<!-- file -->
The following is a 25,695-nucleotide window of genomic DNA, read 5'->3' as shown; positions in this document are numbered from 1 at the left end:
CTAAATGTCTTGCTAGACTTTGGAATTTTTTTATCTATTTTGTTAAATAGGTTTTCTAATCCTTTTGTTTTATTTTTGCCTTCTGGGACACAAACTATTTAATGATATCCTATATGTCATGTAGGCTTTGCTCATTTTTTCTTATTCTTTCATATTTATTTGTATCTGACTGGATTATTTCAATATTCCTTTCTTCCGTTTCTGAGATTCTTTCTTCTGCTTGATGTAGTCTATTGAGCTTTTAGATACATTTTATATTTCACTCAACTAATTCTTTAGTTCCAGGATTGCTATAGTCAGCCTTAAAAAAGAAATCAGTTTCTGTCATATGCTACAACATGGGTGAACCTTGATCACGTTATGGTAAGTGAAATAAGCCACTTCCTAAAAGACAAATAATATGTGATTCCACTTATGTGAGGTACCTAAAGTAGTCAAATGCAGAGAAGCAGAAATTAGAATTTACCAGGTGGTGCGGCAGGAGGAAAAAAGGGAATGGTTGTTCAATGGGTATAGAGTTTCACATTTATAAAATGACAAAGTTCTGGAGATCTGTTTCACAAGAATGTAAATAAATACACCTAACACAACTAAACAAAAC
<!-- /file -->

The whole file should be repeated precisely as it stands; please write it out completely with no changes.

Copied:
The following is a 25,695-nucleotide window of genomic DNA, read 5'->3' as shown; positions in this document are numbered from 1 at the left end:
CTAAATGTCTTGCTAGACTTTGGAATTTTTTTATCTATTTTGTTAAATAGGTTTTCTAATCCTTTTGTTTTATTTTTGCCTTCTGGGACACAAACTATTTAATGATATCCTATATGTCATGTAGGCTTTGCTCATTTTTTCTTATTCTTTCATATTTATTTGTATCTGACTGGATTATTTCAATATTCCTTTCTTCCGTTTCTGAGATTCTTTCTTCTGCTTGATGTAGTCTATTGAGCTTTTAGATACATTTTATATTTCACTCAACTAATTCTTTAGTTCCAGGATTGCTATAGTCAGCCTTAAAAAAGAAATCAGTTTCTGTCATATGCTACAACATGGGTGAACCTTGATCACGTTATGGTAAGTGAAATAAGCCACTTCCTAAAAGACAAATAATATGTGATTCCACTTATGTGAGGTACCTAAAGTAGTCAAATGCAGAGAAGCAGAAATTAGAATTTACCAGGTGGTGCGGCAGGAGGAAAAAAGGGAATGGTTGTTCAATGGGTATAGAGTTTCACATTTATAAAATGACAAAGTTCTGGAGATCTGTTTCACAAGAATGTAAATAAATACACCTAACACAACTAAACAAAAC